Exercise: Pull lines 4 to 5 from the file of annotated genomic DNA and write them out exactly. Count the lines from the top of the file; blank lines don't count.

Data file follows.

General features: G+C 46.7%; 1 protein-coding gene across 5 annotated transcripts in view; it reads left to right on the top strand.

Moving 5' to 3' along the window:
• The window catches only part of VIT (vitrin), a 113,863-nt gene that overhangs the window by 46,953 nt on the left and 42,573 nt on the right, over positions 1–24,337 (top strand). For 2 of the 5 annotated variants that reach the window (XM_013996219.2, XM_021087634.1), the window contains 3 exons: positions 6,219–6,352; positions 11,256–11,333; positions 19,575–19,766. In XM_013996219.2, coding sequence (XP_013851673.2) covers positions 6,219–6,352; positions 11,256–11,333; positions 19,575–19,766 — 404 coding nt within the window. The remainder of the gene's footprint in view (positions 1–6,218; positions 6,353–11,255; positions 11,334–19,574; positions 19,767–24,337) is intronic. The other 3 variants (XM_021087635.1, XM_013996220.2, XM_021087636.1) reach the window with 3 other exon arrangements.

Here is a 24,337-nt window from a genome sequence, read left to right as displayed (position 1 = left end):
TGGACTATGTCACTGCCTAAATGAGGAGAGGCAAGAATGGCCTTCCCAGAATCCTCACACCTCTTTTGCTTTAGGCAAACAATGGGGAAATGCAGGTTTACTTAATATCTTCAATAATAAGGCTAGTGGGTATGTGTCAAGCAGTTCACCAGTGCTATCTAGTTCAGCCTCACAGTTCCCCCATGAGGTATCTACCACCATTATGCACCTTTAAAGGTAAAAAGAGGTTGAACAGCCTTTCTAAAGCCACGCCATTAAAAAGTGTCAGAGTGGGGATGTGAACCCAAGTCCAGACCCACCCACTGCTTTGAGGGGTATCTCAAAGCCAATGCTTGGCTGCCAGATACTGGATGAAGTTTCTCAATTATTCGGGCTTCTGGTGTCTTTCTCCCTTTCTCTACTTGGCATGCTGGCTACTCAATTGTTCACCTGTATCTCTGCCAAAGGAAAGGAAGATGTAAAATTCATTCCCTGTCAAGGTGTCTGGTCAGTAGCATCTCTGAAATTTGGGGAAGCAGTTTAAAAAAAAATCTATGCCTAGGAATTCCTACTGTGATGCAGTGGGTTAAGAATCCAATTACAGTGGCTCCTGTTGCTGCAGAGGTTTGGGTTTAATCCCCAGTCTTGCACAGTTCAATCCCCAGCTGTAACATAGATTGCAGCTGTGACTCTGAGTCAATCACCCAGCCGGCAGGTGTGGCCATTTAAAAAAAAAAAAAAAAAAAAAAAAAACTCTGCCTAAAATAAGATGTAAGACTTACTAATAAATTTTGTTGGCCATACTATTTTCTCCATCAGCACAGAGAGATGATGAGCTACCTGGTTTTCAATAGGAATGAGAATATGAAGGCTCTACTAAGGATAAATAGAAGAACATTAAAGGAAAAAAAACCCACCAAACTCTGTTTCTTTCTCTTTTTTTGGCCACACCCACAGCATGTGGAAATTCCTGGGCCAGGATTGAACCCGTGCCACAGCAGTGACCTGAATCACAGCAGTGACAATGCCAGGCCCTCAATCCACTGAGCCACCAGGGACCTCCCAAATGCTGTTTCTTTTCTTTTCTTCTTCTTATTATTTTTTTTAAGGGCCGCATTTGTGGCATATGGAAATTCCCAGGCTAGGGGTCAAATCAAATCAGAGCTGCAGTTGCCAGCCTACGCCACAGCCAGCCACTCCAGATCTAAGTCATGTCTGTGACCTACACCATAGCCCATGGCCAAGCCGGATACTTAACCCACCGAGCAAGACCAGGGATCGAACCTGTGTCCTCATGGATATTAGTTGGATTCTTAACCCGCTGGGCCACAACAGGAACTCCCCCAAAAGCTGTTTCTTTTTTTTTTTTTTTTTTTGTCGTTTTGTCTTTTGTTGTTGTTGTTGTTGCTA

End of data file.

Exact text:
Here is a 24,337-nt window from a genome sequence, read left to right as displayed (position 1 = left end):
TGGACTATGTCACTGCCTAAATGAGGAGAGGCAAGAATGGCCTTCCCAGAATCCTCACACCTCTTTTGCTTTAGGCAAACAATGGGGAAATGCAGGTTTACTTAATATCTTCAATAATAAGGCTAGTGGGTATGTGTCAAGCAGTTCACCAGTGCTATCTAGTTCAGCCTCACAGTTCCCCCATGAGGTATCTACCACCATTATGCACCTTTAAAGGTAAAAAGAGGTTGAACAGCCTTTCTAAAGCCACGCCATTAAAAAGTGTCAGAGTGGGGATGTGAACCCAAGTCCAGACCCACCCACTGCTTTGAGGGGTATCTCAAAGCCAATGCTTGGCTGCCAGATACTGGATGAAGTTTCTCAATTATTCGGGCTTCTGGTGTCTTTCTCCCTTTCTCTACTTGGCATGCTGGCTACTCAATTGTTCACCTGTATCTCTGCCAAAGGAAAGGAAGATGTAAAATTCATTCCCTGTCAAGGTGTCTGGTCAGTAGCATCTCTGAAATTTGGGGAAGCAGTTTAAAAAAAAATCTATGCCTAGGAATTCCTACTGTGATGCAGTGGGTTAAGAATCCAATTACAGTGGCTCCTGTTGCTGCAGAGGTTTGGGTTTAATCCCCAGTCTTGCACAGTTCAATCCCCAGCTGTAACATAGATTGCAGCTGTGACTCTGAGTCAATCACCCAGCCGGCAGGTGTGGCCATTTAAAAAAAAAAAAAAAAAAAAAAAAAACTCTGCCTAAAATAAGATGTAAGACTTACTAATAAATTTTGTTGGCCATACTATTTTCTCCATCAGCACAGAGAGATGATGAGCTACCTGGTTTTCAATAGGAATGAGAATATGAAGGCTCTACTAAGGATAAATAGAAGAACATTAAAGGAAAAAAAACCCACCAAACTCTGTTTCTTTCTCTTTTTTTGGCCACACCCACAGCATGTGGAAATTCCTGGGCCAGGATTGAACCCGTGCCACAGCAGTGACCTGAATCACAGCAGTGACAATGCCAGGCCCTCAATCCACTGAGCCACCAGGGACCTCCCAAATGCTGTTTCTTTTCTTTTCTTCTTCTTATTATTTTTTTTAAGGGCCGCATTTGTGGCATATGGAAATTCCCAGGCTAGGGGTCAAATCAAATCAGAGCTGCAGTTGCCAGCCTACGCCACAGCCAGCCACTCCAGATCTAAGTCATGTCTGTGACCTACACCATAGCCCATGGCCAAGCCGGATACTTAACCCACCGAGCAAGACCAGGGATCGAACCTGTGTCCTCATGGATATTAGTTGGATTCTTAACCCGCTGGGCCACAACAGGAACTCCCCCAAAAGCTGTTTCTTTTTTTTTTTTTTTTTTTGTCGTTTTGTCTTTTGTTGTTGTTGTTGTTGCTA